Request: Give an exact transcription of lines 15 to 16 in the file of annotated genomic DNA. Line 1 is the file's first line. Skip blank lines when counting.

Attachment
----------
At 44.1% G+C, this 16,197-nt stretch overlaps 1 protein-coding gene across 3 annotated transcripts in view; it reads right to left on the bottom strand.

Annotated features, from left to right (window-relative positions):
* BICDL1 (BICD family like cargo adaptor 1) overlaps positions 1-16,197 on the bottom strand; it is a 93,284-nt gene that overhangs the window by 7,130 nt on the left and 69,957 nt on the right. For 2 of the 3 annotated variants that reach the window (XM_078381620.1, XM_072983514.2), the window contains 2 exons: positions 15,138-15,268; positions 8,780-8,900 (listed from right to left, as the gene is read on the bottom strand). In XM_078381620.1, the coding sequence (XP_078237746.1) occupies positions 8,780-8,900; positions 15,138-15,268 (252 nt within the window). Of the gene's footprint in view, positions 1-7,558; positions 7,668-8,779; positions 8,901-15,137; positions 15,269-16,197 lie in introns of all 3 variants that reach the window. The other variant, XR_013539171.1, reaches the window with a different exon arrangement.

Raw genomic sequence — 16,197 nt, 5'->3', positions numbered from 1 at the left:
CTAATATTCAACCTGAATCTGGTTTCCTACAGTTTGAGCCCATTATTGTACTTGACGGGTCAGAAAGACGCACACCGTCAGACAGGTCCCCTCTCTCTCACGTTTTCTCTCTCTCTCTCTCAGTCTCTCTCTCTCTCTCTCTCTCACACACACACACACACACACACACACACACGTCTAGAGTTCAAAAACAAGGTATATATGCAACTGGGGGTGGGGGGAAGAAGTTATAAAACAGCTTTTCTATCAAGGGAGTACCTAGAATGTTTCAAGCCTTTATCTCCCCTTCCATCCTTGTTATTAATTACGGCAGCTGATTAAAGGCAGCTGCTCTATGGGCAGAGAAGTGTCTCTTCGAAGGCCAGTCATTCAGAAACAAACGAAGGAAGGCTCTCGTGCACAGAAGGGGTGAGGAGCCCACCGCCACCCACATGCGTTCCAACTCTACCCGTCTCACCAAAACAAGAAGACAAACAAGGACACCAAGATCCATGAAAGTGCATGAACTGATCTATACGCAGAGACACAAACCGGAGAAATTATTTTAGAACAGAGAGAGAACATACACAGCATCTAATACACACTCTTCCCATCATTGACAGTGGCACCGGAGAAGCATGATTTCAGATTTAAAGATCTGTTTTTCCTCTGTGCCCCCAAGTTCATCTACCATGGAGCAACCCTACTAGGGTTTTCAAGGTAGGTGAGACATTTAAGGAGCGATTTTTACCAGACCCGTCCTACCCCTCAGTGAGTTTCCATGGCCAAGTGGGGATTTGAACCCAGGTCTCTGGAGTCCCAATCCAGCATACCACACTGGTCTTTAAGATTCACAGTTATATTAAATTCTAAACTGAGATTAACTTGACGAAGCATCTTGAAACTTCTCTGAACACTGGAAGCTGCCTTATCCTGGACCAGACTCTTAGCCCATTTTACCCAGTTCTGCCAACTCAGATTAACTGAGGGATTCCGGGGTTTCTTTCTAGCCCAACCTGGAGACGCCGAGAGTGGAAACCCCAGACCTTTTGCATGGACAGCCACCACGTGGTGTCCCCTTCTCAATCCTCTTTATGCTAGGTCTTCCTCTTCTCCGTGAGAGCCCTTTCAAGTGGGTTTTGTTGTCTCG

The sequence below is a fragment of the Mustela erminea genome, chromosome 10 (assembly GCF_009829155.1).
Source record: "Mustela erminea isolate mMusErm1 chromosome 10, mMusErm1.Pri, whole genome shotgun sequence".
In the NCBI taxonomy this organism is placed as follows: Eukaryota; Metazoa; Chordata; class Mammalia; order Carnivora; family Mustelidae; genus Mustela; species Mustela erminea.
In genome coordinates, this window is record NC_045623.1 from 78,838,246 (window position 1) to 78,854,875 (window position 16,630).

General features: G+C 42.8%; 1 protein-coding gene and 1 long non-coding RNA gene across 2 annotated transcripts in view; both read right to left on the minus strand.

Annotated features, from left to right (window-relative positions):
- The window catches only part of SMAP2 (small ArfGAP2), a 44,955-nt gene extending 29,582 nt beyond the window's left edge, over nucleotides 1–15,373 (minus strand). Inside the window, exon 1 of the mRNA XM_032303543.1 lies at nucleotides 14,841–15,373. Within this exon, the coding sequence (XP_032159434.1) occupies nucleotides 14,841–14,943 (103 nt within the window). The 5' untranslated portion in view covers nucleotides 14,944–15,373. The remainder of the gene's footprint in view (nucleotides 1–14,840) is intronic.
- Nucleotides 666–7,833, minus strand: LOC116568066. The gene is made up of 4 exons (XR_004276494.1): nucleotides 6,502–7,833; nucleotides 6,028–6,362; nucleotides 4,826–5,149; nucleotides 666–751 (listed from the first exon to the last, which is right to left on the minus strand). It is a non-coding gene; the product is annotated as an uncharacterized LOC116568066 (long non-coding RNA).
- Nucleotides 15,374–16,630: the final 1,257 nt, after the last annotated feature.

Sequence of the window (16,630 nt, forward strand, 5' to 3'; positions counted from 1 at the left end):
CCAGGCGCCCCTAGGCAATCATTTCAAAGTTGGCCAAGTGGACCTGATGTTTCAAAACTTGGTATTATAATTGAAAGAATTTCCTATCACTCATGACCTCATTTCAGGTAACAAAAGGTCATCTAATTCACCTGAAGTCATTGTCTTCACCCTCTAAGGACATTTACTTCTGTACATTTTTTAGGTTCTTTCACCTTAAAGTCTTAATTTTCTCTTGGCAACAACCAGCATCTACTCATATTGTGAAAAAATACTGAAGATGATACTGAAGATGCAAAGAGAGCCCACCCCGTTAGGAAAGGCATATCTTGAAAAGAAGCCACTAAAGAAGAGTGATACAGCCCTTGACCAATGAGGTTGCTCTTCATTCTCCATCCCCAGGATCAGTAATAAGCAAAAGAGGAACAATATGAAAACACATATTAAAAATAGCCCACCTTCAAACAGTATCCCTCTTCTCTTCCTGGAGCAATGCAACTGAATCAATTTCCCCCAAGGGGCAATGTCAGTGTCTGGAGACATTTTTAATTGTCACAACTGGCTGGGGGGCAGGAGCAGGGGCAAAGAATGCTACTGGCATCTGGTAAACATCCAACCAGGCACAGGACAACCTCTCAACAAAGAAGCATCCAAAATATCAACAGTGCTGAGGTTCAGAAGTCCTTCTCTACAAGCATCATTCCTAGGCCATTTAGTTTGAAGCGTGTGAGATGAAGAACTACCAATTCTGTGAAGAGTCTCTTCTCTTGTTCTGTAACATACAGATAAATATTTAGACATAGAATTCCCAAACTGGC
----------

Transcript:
Sequence of the window (16,630 nt, forward strand, 5' to 3'; positions counted from 1 at the left end):
CCAGGCGCCCCTAGGCAATCATTTCAAAGTTGGCCAAGTGGACCTGATGTTTCAAAACTTGGTATTATAATTGAAAGAATTTCCTATCACTCATGACCTCATTTCAGGTAACAAAAGGTCATCTAATTCACCTGAAGTCATTGTCTTCACCCTCTAAGGACATTTACTTCTGTACATTTTTTAGGTTCTTTCACCTTAAAGTCTTAATTTTCTCTTGGCAACAACCAGCATCTACTCATATTGTGAAAAAATACTGAAGATGATACTGAAGATGCAAAGAGAGCCCACCCCGTTAGGAAAGGCATATCTTGAAAAGAAGCCACTAAAGAAGAGTGATACAGCCCTTGACCAATGAGGTTGCTCTTCATTCTCCATCCCCAGGATCAGTAATAAGCAAAAGAGGAACAATATGAAAACACATATTAAAAATAGCCCACCTTCAAACAGTATCCCTCTTCTCTTCCTGGAGCAATGCAACTGAATCAATTTCCCCCAAGGGGCAATGTCAGTGTCTGGAGACATTTTTAATTGTCACAACTGGCTGGGGGGCAGGAGCAGGGGCAAAGAATGCTACTGGCATCTGGTAAACATCCAACCAGGCACAGGACAACCTCTCAACAAAGAAGCATCCAAAATATCAACAGTGCTGAGGTTCAGAAGTCCTTCTCTACAAGCATCATTCCTAGGCCATTTAGTTTGAAGCGTGTGAGATGAAGAACTACCAATTCTGTGAAGAGTCTCTTCTCTTGTTCTGTAACATACAGATAAATATTTAGACATAGAATTCCCAAACTGGC